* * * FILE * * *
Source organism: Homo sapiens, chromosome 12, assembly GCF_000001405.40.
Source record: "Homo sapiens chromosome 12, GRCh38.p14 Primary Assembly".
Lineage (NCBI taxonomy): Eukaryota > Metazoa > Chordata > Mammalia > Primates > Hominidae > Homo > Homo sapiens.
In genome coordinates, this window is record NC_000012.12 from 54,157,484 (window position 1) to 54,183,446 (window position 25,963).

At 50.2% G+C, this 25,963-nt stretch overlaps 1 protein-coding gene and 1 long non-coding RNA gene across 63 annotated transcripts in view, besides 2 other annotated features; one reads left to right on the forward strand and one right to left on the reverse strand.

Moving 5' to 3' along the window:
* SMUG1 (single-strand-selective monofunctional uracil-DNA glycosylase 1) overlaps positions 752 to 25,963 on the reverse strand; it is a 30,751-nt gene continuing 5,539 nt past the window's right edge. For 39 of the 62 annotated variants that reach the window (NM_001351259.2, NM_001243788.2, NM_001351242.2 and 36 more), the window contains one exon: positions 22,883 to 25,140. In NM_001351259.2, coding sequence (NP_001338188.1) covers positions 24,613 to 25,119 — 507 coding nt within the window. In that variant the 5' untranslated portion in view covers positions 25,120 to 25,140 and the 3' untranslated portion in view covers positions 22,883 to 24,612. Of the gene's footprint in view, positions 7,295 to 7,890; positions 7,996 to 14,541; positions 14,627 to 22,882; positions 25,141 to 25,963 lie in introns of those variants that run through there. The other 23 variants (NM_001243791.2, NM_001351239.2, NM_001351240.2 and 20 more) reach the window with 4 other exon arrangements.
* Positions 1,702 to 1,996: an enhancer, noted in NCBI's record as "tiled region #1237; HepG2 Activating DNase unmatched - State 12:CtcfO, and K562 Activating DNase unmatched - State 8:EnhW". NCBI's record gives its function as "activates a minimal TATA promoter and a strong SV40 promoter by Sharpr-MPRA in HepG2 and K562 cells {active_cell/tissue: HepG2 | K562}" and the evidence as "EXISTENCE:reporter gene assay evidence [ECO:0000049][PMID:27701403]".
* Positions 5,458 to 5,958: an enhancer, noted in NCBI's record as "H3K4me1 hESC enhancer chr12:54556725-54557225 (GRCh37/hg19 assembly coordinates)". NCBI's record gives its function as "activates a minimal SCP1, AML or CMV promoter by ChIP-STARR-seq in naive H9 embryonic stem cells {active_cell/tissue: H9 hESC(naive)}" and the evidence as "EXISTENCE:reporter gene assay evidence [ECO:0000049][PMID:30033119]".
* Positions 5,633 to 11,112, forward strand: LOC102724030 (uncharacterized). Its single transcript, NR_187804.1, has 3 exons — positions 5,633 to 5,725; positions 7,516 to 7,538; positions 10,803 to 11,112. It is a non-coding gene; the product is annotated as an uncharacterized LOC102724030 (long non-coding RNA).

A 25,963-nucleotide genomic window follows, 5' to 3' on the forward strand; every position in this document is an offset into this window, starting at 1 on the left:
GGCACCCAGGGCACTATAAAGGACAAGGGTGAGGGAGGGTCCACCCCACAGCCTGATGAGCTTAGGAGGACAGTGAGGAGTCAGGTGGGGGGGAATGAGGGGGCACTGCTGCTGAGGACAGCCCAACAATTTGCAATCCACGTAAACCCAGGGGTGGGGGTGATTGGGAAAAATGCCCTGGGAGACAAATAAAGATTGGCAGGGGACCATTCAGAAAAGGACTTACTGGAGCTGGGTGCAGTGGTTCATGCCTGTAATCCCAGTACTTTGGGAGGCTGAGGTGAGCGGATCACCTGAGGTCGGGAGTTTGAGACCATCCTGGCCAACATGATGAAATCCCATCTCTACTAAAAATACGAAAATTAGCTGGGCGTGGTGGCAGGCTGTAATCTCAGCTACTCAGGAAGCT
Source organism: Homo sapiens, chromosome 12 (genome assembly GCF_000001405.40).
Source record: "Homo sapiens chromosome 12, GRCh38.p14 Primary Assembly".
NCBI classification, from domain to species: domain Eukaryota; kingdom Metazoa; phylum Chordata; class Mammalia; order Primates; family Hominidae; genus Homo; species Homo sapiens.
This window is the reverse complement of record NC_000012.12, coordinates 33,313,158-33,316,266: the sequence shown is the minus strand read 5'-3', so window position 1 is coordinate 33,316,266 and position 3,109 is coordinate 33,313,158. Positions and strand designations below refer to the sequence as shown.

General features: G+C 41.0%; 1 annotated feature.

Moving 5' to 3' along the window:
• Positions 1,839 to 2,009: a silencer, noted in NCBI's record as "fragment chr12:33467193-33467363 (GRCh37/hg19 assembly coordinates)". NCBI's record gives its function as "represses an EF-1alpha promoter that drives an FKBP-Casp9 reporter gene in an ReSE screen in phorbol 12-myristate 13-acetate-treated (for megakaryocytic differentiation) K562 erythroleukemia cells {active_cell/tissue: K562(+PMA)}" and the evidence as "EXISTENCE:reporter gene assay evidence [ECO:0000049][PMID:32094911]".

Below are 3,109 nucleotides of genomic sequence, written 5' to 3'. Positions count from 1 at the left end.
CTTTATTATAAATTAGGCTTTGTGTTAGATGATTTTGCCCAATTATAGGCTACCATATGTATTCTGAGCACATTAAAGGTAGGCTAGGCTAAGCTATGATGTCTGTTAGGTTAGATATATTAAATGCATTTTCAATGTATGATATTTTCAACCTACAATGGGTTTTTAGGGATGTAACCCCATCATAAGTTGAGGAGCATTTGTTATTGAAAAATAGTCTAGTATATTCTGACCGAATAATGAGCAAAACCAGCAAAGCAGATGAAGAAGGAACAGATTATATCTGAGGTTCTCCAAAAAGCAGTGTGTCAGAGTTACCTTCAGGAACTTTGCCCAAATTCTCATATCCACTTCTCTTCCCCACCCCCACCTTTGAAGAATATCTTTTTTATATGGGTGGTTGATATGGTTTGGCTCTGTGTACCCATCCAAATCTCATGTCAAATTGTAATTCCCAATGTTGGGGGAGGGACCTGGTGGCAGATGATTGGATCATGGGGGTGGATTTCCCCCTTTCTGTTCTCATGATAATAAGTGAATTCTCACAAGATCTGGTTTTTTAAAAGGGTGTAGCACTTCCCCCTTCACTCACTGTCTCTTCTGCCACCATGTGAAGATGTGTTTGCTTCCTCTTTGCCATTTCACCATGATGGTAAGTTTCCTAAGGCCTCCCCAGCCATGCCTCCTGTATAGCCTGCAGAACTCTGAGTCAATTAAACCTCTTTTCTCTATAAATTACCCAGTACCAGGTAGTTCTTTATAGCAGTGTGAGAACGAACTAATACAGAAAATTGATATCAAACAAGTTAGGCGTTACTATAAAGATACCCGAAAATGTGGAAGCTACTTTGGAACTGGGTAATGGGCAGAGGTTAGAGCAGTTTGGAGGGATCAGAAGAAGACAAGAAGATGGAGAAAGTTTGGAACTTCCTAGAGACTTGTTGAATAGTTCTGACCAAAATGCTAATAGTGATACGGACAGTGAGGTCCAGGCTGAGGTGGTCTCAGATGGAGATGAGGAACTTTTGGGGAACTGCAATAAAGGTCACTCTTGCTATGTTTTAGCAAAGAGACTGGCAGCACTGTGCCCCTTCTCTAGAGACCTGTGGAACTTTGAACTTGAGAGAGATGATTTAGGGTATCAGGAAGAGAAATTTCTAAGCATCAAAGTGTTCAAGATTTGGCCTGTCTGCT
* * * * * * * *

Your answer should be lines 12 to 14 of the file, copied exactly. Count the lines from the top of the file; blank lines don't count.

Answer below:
GGCACCCAGGGCACTATAAAGGACAAGGGTGAGGGAGGGTCCACCCCACAGCCTGATGAGCTTAGGAGGACAGTGAGGAGTCAGGTGGGGGGGAATGAGGGGGCACTGCTGCTGAGGACAGCCCAACAATTTGCAATCCACGTAAACCCAGGGGTGGGGGTGATTGGGAAAAATGCCCTGGGAGACAAATAAAGATTGGCAGGGGACCATTCAGAAAAGGACTTACTGGAGCTGGGTGCAGTGGTTCATGCCTGTAATCCCAGTACTTTGGGAGGCTGAGGTGAGCGGATCACCTGAGGTCGGGAGTTTGAGACCATCCTGGCCAACATGATGAAATCCCATCTCTACTAAAAATACGAAAATTAGCTGGGCGTGGTGGCAGGCTGTAATCTCAGCTACTCAGGAAGCT
Source organism: Homo sapiens, chromosome 12 (genome assembly GCF_000001405.40).
Source record: "Homo sapiens chromosome 12, GRCh38.p14 Primary Assembly".